Kirkwood says they hope the project will inspire youth to take part in local initiatives in their home communities, like volunteering with local shelters and educating their family members and peers.
The activity at CLAY was “eye-opening” for youth who had never directly experienced homelessness, says Kirkwood. “They’re more aware if they’re experiencing it than just reading about it. All of a sudden, they’re trying to find this homeless shelter and they’re not sure where it even exists.
“It’s like, you don’t know where, if you’re going to have somewhere to sleep at night.” She adds that even for homeless youth who couch-surf or stay with friends, there is a stressful uncertainty about not knowing whether one will have a safe place to spend the night.
The activity could potentially be adapted for smaller groups, Kirkwood says, for congregations to experience with their youth.
As part of the CLAY activity, youth also gave donations of socks to be distributed to Grace Place, a Thunder Bay street ministry.
Youth participants also signed postcards to send to their local members of Parliament and provincial representatives, urging them to support policy to alleviate the issue of homelessness and under-housing in Canada.
In their group, diocese of Algoma youth discussed what it felt like to be unsure of where one can stay for the night, and the feelings that arose after being told where they could and could not sit.
Early on in the simulation, while reading through instructions on how to complete the activity, the youth were asked to move and told they were “loitering.”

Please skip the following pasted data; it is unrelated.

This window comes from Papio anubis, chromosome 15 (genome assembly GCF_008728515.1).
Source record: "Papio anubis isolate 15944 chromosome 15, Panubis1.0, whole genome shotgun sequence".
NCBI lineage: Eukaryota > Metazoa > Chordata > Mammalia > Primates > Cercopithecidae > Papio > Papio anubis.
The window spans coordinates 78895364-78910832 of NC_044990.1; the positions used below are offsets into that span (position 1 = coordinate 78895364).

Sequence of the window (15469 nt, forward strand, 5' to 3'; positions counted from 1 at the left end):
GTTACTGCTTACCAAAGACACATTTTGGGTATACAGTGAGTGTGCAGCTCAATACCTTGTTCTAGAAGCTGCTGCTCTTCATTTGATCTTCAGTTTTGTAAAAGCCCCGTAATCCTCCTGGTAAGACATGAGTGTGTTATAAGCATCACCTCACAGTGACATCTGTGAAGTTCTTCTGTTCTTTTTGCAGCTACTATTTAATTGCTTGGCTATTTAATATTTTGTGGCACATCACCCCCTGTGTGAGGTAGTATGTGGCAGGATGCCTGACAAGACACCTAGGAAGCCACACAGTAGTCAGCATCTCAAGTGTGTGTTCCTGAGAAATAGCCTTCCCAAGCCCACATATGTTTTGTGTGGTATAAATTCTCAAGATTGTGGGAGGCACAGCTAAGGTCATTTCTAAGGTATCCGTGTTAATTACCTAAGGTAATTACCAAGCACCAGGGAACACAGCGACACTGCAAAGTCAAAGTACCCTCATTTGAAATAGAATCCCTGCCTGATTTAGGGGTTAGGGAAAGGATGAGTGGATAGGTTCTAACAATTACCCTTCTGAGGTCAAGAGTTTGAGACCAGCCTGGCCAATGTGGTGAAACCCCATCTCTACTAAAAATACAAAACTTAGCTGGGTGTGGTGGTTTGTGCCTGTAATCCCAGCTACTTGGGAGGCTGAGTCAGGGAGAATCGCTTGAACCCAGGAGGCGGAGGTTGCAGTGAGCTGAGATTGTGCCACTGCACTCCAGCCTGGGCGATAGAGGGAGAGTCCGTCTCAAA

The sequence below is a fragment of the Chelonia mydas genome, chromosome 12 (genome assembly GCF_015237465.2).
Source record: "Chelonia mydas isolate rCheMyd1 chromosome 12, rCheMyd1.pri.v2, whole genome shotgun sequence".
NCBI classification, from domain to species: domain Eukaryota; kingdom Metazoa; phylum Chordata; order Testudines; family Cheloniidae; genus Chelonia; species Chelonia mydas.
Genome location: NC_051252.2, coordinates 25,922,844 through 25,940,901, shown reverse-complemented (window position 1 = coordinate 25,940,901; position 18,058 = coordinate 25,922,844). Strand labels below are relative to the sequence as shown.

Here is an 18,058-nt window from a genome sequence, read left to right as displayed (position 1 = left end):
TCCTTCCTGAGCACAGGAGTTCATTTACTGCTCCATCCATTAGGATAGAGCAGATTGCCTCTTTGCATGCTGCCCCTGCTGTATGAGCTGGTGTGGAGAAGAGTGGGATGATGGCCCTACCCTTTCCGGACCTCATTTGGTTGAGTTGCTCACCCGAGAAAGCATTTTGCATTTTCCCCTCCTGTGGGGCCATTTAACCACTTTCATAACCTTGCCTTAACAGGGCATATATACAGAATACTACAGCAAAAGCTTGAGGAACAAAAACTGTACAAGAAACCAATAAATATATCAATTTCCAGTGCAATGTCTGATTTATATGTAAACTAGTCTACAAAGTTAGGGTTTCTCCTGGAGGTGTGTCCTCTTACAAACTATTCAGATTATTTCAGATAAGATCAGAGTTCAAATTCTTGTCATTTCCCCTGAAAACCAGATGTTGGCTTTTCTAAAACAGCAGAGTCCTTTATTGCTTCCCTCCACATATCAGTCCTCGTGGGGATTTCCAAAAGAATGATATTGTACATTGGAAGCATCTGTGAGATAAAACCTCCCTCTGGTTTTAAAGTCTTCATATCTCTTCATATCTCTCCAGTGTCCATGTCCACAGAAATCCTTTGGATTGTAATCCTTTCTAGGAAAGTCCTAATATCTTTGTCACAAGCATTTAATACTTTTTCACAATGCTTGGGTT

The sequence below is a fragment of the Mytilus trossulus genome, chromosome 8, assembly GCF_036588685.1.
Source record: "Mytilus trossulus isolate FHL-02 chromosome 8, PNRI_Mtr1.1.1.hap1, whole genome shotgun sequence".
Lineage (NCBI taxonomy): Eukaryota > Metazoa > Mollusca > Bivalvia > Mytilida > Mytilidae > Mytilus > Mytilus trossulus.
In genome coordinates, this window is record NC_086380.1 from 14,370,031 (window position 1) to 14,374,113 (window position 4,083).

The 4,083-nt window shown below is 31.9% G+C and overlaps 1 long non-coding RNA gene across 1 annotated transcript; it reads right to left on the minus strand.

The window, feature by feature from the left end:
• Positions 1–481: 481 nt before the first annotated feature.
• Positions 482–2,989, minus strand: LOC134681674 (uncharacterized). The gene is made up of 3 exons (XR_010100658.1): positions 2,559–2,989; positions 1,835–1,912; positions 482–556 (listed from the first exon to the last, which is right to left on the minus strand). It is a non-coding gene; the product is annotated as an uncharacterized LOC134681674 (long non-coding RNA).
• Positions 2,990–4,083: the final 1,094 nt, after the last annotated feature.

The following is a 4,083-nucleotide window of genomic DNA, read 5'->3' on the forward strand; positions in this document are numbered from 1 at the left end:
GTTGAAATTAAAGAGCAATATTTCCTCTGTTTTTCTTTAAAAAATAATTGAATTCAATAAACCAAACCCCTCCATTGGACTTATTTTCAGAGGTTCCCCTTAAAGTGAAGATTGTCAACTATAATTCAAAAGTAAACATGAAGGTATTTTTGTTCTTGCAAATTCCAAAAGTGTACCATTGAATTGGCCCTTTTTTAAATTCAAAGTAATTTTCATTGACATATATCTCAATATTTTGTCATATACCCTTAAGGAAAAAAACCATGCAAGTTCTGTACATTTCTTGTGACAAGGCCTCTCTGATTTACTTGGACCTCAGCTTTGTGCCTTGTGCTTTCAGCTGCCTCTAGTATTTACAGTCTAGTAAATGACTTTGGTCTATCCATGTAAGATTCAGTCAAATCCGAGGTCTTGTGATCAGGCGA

“Actually having to leave certain places was super unsettling,” reflects Jesslyn Emms. Emms, attending CLAY for the first time, is the Temiskaming deanery youth representative in the diocese of Algoma. “It’s like, ‘I was just sitting there minding my own business! I didn’t do anything!’ ”
The interactive element of the exercise was impactful, she says. “You got to feel what it was like.”
Another Anglican CLAY attendee, Charlotte Lilley, found herself on the other side of the simulation. Lilley, who worships at St James Anglican Church in Cambridge, Ontario, is the youth council representative for the ecclesiastical province of Ontario with justgeneration, the youth initiative of the Primate’s World Relief and Development Fund. She ran one of the stations for the National Youth Project activity.
“It was kind of hard,” she says. “We had a limit on how many people we could put in that room that was being used as the shelter, so we had to turn some groups away. It was interesting to have that perspective as well.”
Lilley says that though homelessness is an issue “you hear a lot about, and maybe you see it”, it’s one that can be hard to understand without first-hand experience. “Not everybody has these experiences and is able to completely relate to it, just because of the nature of what all of that entails.”
Watching the simulation, she says, she saw youth “take these issues to heart because they’ve, to some extent, experienced . . . what it is.”
The previous national youth project, “Right to Water,” focused on water issues in Canadian indigenous communities.